A Core Component
Your hip flexors are part of your core. They play a key role in allowing you to squat and deadlift because they're needed for full hip extension. When they're strong and mobile, you'll be able to run, jump, and squat low.
But most people have no clue why they get pinching pain when they do certain exercises or movements, so they whip out their trigger guns and rollers or start doing a load of stretches.
Believe it or not, tight muscles can also be weak muscles, so stretching and smashing your body parts isn't always the best medicine. And weak hip flexors can cause pain in other areas like your low back and hips.
They run from your lumbar spine to your femur and help keep your pelvis aligned. They're made up of three muscles, two of which join together to form the iliopsoas. The other is the rectus femoris, which is also one of your quadricep muscles.
Together they act to flex or bend your hip. Bringing your knees to your chest is the primary purpose. Since the hip flexor complex attaches at the spine, pelvis, and femur, any disruption there creates imbalance all over the body.
One final thing: Your hip flexors are in a shortened position when sitting down and lengthened when standing or extending your hip.
If your hip flexors aren't strong enough, you can expect injuries, hip pain, knee pain, low back pain, and even hamstring issues. There's a direct correlation between weaker hip flexors and injuries, so working on keeping them strong may be one of the most important parts of your training.
Excessive sitting can shorten all the muscles in the front of the body, which include the hips. If you're struggling to stay healthy and want to build a well-rounded core, start with not only working the rectus and transverse abdominis, but also hitting obliques and hips.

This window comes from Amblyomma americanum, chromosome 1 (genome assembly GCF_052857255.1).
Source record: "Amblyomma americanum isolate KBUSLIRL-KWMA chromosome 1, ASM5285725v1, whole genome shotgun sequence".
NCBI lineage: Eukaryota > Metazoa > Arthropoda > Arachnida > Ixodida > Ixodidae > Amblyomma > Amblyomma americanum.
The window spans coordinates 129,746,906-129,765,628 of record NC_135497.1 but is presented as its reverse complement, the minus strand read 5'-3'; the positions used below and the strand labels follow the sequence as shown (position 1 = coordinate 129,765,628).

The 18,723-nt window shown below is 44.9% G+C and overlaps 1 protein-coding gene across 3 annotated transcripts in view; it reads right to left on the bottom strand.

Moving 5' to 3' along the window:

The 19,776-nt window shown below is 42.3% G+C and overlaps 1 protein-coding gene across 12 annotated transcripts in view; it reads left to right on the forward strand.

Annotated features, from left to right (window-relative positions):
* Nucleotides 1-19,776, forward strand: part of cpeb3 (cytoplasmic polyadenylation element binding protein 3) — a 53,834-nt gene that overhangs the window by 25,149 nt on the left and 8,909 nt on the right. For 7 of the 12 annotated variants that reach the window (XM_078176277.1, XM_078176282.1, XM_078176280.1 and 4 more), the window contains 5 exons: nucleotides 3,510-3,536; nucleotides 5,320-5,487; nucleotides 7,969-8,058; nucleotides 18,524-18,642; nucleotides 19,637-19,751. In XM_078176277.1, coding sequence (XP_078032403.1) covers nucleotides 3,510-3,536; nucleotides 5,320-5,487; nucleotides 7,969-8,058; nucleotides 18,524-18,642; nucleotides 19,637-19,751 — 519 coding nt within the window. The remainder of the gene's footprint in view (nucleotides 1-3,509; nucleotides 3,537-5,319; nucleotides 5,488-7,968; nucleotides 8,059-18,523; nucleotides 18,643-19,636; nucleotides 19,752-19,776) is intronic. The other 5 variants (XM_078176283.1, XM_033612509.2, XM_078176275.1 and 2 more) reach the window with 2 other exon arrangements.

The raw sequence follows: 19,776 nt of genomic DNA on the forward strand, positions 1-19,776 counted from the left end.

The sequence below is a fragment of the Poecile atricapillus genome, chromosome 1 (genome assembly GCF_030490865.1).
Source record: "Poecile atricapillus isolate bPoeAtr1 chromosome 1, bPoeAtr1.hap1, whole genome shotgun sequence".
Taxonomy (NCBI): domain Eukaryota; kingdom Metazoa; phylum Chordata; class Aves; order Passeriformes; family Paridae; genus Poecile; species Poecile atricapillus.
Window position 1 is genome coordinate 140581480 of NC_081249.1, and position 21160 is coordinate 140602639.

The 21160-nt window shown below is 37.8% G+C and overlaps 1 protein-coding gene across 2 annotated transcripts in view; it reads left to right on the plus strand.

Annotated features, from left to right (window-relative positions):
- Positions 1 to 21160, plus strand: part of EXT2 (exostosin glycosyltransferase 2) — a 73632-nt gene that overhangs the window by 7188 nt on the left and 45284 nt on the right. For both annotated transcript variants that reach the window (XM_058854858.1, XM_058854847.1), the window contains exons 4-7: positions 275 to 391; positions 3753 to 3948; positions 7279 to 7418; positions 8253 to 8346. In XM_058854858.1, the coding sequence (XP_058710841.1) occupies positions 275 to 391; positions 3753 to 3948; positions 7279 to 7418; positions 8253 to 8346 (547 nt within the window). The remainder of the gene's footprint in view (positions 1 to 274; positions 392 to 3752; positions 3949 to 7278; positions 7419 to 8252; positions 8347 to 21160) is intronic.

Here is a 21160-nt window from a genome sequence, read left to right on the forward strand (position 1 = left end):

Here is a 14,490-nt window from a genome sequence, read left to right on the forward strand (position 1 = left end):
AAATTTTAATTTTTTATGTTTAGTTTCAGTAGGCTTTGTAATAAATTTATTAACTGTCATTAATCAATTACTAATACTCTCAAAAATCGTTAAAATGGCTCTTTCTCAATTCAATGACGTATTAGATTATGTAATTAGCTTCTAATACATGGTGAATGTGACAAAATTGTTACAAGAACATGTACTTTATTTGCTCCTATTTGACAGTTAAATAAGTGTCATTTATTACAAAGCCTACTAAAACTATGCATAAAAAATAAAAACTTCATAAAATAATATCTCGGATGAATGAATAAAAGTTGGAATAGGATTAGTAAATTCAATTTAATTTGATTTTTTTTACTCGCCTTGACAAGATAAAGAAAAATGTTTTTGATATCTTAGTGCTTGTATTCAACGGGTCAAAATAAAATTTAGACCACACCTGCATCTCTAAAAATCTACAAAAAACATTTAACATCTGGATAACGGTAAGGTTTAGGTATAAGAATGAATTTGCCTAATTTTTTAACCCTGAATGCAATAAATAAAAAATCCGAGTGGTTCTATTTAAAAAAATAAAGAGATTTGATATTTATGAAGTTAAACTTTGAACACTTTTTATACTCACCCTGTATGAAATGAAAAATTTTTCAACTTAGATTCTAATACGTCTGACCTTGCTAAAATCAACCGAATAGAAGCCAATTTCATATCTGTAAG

First, test yourself. You need to see if your hips are indeed the culprit. This is a good one from Coach Lee Boyce:
Place a lacrosse ball or two between the top of your thigh and bottom of your hip bone. You'll have to work to keep the ball in place while you do a bridge. If the ball pops out, there's your sign!
Now correct the issue by adding drills like these:
1. Deadbug Pullover with Psoas March
The pullover is often butchered because of overextension of the spine or low back. The deadbug fixes this, promotes lumbopelvic stability, and helps give you better posture. Adding the band around the feet helps work the hips while adding resistance in extension.
2. Prone Psoas March
The slight elevation not only works the hips but also gives your entire midsection an anti-extension blast. As a bonus, your shoulders have to do some work to stabilize your bodyweight.
3. Straight-Leg Pike
This is a superior way to target the hip flexors directly. Keep your quads engaged and legs as straight as possible so you're in more of a V-sit position.
4. Hollow Hold Flutter Kick
Challenge your anterior core and your hip flexors with this variation of the hollow hold. Focus on keeping your legs as straight as possible and hold the weight 4-6 inches off your chest. Not only will your hip flexors be on fire, but it'll give your shoulders some isometric work as well.
5. Standing Psoas March
Using some assistance can help you focus more on the isometric hold and hip work rather than trying to balance. You can even incorporate slow eccentrics.
6. High-Knee Sprint and Resisted Reverse Bear Push-Up
For an unconventional power or conditioning tool, you can use something like the NT Loop and work on these.
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